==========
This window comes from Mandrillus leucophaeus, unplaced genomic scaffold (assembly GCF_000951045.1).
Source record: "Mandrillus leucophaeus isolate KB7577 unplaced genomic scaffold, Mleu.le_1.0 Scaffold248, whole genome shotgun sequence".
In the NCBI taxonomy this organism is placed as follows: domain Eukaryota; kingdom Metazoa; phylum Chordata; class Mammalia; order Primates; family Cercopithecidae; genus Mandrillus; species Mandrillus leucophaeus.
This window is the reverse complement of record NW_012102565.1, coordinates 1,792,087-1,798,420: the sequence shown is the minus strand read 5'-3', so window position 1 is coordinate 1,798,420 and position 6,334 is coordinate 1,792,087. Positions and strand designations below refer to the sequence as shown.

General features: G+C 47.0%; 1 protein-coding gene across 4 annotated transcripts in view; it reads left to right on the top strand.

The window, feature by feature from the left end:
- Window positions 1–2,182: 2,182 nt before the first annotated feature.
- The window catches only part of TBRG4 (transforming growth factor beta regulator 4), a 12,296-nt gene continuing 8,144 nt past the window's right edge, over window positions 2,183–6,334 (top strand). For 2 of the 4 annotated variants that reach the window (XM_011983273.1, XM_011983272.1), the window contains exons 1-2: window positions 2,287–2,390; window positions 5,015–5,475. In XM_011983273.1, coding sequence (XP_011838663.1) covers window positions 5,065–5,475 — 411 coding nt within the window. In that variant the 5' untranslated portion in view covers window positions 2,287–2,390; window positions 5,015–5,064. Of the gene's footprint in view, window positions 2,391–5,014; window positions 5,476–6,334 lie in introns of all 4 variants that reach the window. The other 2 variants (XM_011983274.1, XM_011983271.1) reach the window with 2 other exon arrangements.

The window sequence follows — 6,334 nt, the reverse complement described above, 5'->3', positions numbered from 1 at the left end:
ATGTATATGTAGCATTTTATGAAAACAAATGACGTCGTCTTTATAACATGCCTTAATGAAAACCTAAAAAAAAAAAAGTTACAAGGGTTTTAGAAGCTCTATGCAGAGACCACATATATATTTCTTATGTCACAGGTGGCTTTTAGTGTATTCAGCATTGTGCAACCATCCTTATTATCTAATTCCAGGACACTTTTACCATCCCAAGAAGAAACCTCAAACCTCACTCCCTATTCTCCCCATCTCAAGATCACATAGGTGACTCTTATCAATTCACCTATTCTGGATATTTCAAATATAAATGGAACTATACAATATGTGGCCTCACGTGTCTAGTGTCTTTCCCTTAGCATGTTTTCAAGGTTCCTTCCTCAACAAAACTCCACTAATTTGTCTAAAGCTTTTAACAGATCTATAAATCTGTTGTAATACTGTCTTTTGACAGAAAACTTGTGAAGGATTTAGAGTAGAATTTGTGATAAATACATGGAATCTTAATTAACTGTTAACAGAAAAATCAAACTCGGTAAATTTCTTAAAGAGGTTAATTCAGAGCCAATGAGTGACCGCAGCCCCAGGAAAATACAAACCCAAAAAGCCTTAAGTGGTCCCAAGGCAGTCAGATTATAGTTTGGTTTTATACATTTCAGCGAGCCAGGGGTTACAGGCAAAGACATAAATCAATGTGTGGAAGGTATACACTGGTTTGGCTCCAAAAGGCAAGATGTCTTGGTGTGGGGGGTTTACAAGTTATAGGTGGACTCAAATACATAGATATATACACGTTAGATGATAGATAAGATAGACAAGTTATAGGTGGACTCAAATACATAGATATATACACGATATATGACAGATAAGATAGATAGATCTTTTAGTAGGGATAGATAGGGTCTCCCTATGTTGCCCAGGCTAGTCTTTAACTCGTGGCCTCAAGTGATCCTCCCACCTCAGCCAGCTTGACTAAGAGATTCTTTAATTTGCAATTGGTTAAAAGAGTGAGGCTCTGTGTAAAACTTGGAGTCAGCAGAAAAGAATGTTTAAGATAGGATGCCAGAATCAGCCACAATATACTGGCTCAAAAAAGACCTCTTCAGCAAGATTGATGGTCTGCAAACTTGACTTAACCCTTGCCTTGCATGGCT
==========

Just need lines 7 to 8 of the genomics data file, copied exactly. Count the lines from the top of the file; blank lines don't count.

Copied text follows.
- Window positions 1–2,182: 2,182 nt before the first annotated feature.
- The window catches only part of TBRG4 (transforming growth factor beta regulator 4), a 12,296-nt gene continuing 8,144 nt past the window's right edge, over window positions 2,183–6,334 (top strand). For 2 of the 4 annotated variants that reach the window (XM_011983273.1, XM_011983272.1), the window contains exons 1-2: window positions 2,287–2,390; window positions 5,015–5,475. In XM_011983273.1, coding sequence (XP_011838663.1) covers window positions 5,065–5,475 — 411 coding nt within the window. In that variant the 5' untranslated portion in view covers window positions 2,287–2,390; window positions 5,015–5,064. Of the gene's footprint in view, window positions 2,391–5,014; window positions 5,476–6,334 lie in introns of all 4 variants that reach the window. The other 2 variants (XM_011983274.1, XM_011983271.1) reach the window with 2 other exon arrangements.